Monthly Archives: July 2012

Thinking. About You.

I don’t know why, but I’ve been thinking a lot lately about my fellow PWDs. Particularly about those who go through tough times.

Sometimes our diabetes is the issue. Sometimes our diabetes is collateral damage, caught in the crossfire.

We all have moments that challenge us. Moments when we are insulted. Moments when we are marginalized. Moments when things are beyond difficult. Moments when we just want to give up. Even if just for a moment.

I hope you know that you’re not alone in those moments. In those moments especially. You already know that there are hundreds of resources… hundreds of people here online who believe in you and are ready to lend an ear. Ready to lend a shoulder. Able to validate what you’re going through. When it seems like no one believes in you, the Diabetes Online Community stands with you. On your side.

I’ve been thinking about that lately. And thinking about you lately, whoever you are. I don’t know why. But if you ever need anything, feel free to leave a comment or use the e-mail link in the upper left part of this page. Or just click on one of the links in my blogroll to the left. Those links will connect you with many more people who know a lot more than I do. No, you are not alone. Not today. Not ever.

I believe in you. In your most difficult moments. And I’ll be there to celebrate you. In your greatest triumphs.

Our second dog is a cat.

I’m not the first person to write about this. But here goes:

Myself, The Great Spousal Unit, and The Live-In Niece share our house with a dog and a cat. The dog(Boomer) is a big, loving Golden Retriever who’s a lot of fun but not very smart. The cat(Max) is the first cat any of us have ever lived with. Both are rescues. Boomer spent almost all of his first two years in a cage before we found him. Max was a stray who never left. They both get along famously. Maureen likes to say “Who would’ve thought that our second dog would be a cat?”.

Over the course of the last year and a half that Max has been here, I’ve become increasingly aware of his ability to recognize low glucose moments. Sometimes he bugs me in bed while I’m sleeping. Other times, like last weekend, he walks across my lap while I’m watching TV. Then, he goes into the kitchen, climbs on the refrigerator, and starts knocking things off the top onto the floor until I get up. Then he looks at me, and looks at the fridge. Back and forth, looking at me then the fridge. A quick check with the meter, and it looks like he’s right. I need a BG boost. Once I open the fridge, he hops on the counter and looks at me with those cat eyes until I drink all the juice. And if it’s not enough, he bugs me some more.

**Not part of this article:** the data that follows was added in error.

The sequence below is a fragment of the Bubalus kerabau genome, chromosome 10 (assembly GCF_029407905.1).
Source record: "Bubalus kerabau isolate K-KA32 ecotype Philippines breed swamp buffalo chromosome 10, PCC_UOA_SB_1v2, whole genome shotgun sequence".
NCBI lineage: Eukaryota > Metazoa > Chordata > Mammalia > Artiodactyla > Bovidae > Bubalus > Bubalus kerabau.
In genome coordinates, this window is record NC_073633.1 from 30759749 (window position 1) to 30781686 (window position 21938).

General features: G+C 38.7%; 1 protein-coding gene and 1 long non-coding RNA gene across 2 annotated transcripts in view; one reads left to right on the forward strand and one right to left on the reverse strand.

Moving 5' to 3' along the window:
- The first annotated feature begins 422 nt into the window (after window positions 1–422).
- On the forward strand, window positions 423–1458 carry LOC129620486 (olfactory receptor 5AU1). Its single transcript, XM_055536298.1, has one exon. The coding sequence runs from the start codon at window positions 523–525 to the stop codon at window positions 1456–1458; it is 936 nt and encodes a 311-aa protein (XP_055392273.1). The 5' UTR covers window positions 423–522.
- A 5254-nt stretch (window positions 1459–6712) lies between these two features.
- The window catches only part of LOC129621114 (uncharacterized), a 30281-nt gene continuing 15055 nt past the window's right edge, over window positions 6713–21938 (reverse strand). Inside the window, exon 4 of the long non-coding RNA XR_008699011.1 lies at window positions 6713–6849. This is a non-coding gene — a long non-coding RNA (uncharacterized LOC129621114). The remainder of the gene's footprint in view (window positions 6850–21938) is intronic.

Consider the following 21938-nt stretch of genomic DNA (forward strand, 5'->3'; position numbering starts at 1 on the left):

Okay, maybe I’m overdoing it a bit. But this cat has a knack. And you’re hearing that from someone who’s definitely a dog person. I’m allergic to cats. Never been a fan. But this guy can stay with us as long as he wants. Unless someone wants to borrow him for a while.

Random Glucose.

I finally got out my brand new Accu-Chek Nano this past weekend. I’ll talk more about it after I’ve used it a bit. And I’m sure that hundreds of others have already reviewed this product. Anyway, I wanted to try it side by side with my old reliable Contour meter for a few days, so that’s what I’m doing. Each test on a different finger, different hand. And guess what the first reading looked like:

Dinner went down really well after this.


Sunday mornings in Baltimore mean, among other things (church?), the Sunday morning Farmer’s Market. It’s one of those wonderful urban farmer’s markets that’s tucked into a gritty little piece of downtown. In this case, under the elevated part of the expressway, a few scant blocks from City Hall, the Courthouse, Police headquarters, and about 15 strip joints. Only in a place like Baltimore could Police headquarters be across the street from all of the nudie bars. But I digress.

In all seriousness, this market provides a valuable service to many who live in the area. In a city that has about three or four big box grocery stores for about 650,000 residents, this market gives thousands a chance to get fresh food from the source. In many cases, it’s the only access to fresh produce, meat, and dairy. What? This is America! But I digress.

So Sunday morning we went, and came home with a week’s worth of eggs, corn, beans, blackberries, hummus, and more. Even a bouquet of flowers for my honey:)